Newcastle University has received a donation of more than £100,000 to transform the Gertrude Bell Archive

Newcastle University has received a donation of more than £100,000 to transform the Gertrude Bell Archive, 100 years on from Bell’s pivotal role in establishing the Kingdom of Iraq.

Gertrude Bell was a remarkable woman of many talents – a noted explorer, diplomat and archaeologist. She is perhaps best known for her role in King Faisal I’s rise to power and the establishment of the Kingdom of Iraq under British Administration in August 1921 following the defeat of the Ottoman Empire in the Mesopotamian campaign of World War I.

The generous donation, made by the Harry and Alice Stillman Family Foundation in Pittsburgh, Pennsylvania, will enable the University to continue to digitise the extensive Gertrude Bell Archive,  a unique record of letters, diaries, and photographs by Bell, dating from 1871 to 1926.

With close to 10,000 items, the archive provides unique, irreplaceable documentation of the people and cultural contexts from multiple ethnic and religious groups living through the transition from the Ottoman Empire before World War I until 1926.

The photographs preserve a precious record of sites, landscapes and communities, many of which have changed dramatically over the past century and some which no longer exist.

In 2017, the archive was added to UNESCO’s International Memory of the World register – the documentary equivalent of becoming a World Heritage Site. It is one of only a handful in the UK to be included.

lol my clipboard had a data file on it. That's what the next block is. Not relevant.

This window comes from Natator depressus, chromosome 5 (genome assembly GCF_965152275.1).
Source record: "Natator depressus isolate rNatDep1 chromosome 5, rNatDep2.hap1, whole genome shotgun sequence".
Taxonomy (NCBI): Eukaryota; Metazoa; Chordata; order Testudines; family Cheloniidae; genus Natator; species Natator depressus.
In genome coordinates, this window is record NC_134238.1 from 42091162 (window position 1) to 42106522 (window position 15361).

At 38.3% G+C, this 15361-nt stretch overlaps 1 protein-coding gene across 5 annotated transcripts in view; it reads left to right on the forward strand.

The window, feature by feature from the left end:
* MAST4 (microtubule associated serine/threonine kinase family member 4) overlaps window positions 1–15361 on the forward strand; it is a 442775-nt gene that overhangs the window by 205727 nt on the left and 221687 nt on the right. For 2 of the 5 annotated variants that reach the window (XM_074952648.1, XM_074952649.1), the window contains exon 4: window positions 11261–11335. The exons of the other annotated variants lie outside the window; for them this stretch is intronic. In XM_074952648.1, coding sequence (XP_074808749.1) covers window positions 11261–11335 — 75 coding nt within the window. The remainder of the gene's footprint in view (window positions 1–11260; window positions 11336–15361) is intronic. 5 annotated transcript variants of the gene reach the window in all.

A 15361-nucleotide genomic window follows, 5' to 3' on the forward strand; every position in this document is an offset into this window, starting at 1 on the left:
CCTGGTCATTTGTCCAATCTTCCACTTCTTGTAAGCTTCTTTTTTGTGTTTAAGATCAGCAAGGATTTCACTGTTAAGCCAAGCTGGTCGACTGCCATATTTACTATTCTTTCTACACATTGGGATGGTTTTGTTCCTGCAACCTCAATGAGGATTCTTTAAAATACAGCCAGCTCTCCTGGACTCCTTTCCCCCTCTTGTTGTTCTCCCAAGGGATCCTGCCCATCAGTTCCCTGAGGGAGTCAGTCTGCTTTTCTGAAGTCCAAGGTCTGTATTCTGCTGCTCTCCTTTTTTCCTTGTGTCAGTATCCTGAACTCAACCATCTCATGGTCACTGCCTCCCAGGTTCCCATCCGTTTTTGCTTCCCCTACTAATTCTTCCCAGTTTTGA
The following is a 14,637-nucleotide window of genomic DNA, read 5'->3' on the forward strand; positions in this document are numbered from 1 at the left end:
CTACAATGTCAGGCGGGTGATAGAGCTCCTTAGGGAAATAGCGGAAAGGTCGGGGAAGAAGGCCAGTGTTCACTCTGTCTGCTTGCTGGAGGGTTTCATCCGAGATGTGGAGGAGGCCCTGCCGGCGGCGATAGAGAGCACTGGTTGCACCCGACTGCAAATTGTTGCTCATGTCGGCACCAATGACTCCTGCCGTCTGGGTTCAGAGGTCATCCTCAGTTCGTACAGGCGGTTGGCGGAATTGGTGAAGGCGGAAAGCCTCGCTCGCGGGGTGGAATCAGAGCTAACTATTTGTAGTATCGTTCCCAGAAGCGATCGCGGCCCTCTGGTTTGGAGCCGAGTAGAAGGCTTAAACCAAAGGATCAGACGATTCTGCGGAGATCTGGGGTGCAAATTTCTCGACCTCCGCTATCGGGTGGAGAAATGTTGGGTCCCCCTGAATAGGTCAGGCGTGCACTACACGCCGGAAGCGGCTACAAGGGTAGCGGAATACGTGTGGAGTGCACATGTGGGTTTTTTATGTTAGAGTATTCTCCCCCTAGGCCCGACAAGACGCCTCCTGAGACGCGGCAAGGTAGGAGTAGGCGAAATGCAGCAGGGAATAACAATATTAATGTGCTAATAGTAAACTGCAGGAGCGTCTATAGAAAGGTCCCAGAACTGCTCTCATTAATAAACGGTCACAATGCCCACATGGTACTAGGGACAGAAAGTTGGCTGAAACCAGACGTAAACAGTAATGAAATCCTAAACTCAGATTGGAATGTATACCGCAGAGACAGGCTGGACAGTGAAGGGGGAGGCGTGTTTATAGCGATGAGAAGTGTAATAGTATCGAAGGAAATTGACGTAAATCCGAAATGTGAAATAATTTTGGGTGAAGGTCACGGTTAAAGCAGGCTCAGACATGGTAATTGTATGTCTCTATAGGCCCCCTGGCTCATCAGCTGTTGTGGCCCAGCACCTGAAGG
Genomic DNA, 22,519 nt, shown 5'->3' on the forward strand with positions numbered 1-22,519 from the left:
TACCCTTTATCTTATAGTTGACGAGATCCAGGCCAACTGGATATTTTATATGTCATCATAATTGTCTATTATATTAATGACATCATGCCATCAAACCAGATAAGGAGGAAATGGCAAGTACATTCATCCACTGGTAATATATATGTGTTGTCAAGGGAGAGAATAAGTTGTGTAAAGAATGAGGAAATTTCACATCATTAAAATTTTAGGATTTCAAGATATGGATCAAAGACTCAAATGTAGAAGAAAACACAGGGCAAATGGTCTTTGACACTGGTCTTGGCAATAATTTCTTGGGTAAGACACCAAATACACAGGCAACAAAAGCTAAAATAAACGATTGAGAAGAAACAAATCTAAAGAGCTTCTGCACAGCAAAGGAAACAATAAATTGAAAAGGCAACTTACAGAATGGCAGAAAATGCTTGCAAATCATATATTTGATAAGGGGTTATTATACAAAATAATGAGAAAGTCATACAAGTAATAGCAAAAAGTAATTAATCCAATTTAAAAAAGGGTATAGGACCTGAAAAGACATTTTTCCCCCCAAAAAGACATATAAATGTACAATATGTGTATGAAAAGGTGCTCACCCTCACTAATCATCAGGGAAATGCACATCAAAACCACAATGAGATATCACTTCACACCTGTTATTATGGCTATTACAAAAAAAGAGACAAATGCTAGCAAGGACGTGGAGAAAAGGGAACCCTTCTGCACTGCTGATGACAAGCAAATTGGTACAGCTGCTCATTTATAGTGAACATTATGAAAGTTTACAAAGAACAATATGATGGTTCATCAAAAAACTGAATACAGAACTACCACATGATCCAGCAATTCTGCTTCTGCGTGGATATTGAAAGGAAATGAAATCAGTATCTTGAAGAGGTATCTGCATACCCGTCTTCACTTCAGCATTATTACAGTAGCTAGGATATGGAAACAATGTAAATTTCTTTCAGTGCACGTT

The Gertrude Bell Archive – the largest held by Newcastle University – is jointly curated by the University Library’s Special Collections and the School of History, Classics and Archaeology

Dr Mark Jackson, co-curator and guardian of the Gertrude Bell Photographic Archive, said: “The archive that Gertrude Bell created is a priceless record of people and places that have changed so much over the past century. It is an invaluable source of reference for scholars, artists, filmmakers, curators and writers interested in the post-war history of the Middle East. The Kingdom of Iraq was officially founded on 23 August 1921, and the centenary of this event gives us a unique opportunity to share the story of Gertrude Bell and Iraq with a broader audience.

“We are hugely grateful to the Harry and Alice Stillman Family Foundation for their very generous donation which has made this crucial and transformative digitisation work possible – it will enable us to conserve the Gertrude Bell Archive for future generations and make it more widely available to people across the world.”

The donation will also enable Newcastle University to host community workshops about the cultural significance of Bell’s legacy, Iraq at 100 and the process of curating the collection, as well as an exhibition at the Side Gallery in Newcastle, in 2022.

Trustee of the Harry and Alice Stillman Foundation, Roger Stillman, said: “The new scanned images are a stunning improvement over the old ones and they now show how good Bell’s camera was more than a century ago. I hope these new images and the contextual website Newcastle University is developing will be enjoyed by enthusiasts and scholars for many years to come.” 

Comments are closed.